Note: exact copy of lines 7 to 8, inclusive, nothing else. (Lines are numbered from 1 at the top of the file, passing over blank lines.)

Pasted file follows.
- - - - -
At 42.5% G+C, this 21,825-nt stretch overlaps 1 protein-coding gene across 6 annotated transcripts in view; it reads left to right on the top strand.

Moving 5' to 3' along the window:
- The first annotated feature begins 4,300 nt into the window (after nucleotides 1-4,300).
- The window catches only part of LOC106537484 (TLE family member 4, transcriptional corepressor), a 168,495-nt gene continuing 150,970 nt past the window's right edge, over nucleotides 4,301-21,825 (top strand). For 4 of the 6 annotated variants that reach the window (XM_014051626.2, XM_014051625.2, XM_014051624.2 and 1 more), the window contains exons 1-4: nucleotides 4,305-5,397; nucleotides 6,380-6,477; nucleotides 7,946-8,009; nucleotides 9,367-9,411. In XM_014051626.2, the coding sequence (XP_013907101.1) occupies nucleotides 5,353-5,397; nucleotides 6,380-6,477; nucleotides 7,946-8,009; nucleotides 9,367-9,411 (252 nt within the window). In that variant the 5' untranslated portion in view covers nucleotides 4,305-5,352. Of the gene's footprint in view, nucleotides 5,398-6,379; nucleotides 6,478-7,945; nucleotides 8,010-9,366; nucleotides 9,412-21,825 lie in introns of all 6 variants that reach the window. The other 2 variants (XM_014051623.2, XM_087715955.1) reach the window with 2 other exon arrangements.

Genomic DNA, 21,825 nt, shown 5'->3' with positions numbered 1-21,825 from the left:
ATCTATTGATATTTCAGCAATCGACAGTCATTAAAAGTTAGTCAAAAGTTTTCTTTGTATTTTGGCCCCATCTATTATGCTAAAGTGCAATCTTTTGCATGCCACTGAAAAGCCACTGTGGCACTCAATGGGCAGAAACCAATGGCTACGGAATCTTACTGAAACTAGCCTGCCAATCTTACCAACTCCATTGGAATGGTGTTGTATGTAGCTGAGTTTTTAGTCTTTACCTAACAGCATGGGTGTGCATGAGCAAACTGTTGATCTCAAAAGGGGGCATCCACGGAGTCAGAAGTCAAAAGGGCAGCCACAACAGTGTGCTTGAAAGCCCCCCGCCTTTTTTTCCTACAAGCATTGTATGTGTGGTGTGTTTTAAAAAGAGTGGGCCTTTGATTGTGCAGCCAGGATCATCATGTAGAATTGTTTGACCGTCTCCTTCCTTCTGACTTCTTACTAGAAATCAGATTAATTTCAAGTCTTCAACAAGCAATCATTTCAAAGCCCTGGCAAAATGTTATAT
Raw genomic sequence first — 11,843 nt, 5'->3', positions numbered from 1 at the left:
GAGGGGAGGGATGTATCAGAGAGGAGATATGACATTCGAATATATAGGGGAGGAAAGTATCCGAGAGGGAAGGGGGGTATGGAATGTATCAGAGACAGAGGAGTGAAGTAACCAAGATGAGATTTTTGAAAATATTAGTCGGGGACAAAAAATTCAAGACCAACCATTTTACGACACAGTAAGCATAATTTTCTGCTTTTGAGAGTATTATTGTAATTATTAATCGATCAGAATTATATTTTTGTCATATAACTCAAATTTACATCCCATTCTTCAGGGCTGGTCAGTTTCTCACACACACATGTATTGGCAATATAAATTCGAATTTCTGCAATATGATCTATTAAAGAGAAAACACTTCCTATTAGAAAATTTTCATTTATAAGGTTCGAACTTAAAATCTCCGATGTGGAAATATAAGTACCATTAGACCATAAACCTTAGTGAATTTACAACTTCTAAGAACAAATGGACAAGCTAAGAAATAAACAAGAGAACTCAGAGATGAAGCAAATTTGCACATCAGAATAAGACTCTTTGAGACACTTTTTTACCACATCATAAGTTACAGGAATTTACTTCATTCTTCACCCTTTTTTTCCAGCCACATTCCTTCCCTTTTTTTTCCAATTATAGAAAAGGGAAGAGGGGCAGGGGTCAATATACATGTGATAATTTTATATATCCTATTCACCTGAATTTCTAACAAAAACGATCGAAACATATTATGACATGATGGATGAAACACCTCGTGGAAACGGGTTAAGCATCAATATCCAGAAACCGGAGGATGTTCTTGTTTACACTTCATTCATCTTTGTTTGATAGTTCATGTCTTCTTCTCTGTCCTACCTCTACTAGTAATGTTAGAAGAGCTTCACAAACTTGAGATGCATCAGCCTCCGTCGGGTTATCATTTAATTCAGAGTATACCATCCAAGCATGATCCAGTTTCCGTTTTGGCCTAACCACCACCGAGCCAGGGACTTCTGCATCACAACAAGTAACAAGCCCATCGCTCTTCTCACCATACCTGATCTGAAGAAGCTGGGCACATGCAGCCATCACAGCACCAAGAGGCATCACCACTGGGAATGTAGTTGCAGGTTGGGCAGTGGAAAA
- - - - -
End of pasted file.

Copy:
Raw genomic sequence first — 11,843 nt, 5'->3', positions numbered from 1 at the left:
GAGGGGAGGGATGTATCAGAGAGGAGATATGACATTCGAATATATAGGGGAGGAAAGTATCCGAGAGGGAAGGGGGGTATGGAATGTATCAGAGACAGAGGAGTGAAGTAACCAAGATGAGATTTTTGAAAATATTAGTCGGGGACAAAAAATTCAAGACCAACCATTTTACGACACAGTAAGCATAATTTTCTGCTTTTGAGAGTATTATTGTAATTATTAATCGATCAGAATTATATTTTTGTCATATAACTCAAATTTACATCCCATTCTTCAGGGCTGGTCAGTTTCTCACACACACATGTATTGGCAATATAAATTCGAATTTCTGCAATATGATCTATTAAAGAGAAAACACTTCCTATTAGAAAATTTTCATTTATAAGGTTCGAACTTAAAATCTCCGATGTGGAAATATAAGTACCATTAGACCATAAACCTTAGTGAATTTACAACTTCTAAGAACAAATGGACAAGCTAAGAAATAAACAAGAGAACTCAGAGATGAAGCAAATTTGCACATCAGAATAAGACTCTTTGAGACACTTTTTTACCACATCATAAGTTACAGGAATTTACTTCATTCTTCACCCTTTTTTTCCAGCCACATTCCTTCCCTTTTTTTTCCAATTATAGAAAAGGGAAGAGGGGCAGGGGTCAATATACATGTGATAATTTTATATATCCTATTCACCTGAATTTCTAACAAAAACGATCGAAACATATTATGACATGATGGATGAAACACCTCGTGGAAACGGGTTAAGCATCAATATCCAGAAACCGGAGGATGTTCTTGTTTACACTTCATTCATCTTTGTTTGATAGTTCATGTCTTCTTCTCTGTCCTACCTCTACTAGTAATGTTAGAAGAGCTTCACAAACTTGAGATGCATCAGCCTCCGTCGGGTTATCATTTAATTCAGAGTATACCATCCAAGCATGATCCAGTTTCCGTTTTGGCCTAACCACCACCGAGCCAGGGACTTCTGCATCACAACAAGTAACAAGCCCATCGCTCTTCTCACCATACCTGATCTGAAGAAGCTGGGCACATGCAGCCATCACAGCACCAAGAGGCATCACCACTGGGAATGTAGTTGCAGGTTGGGCAGTGGAAAA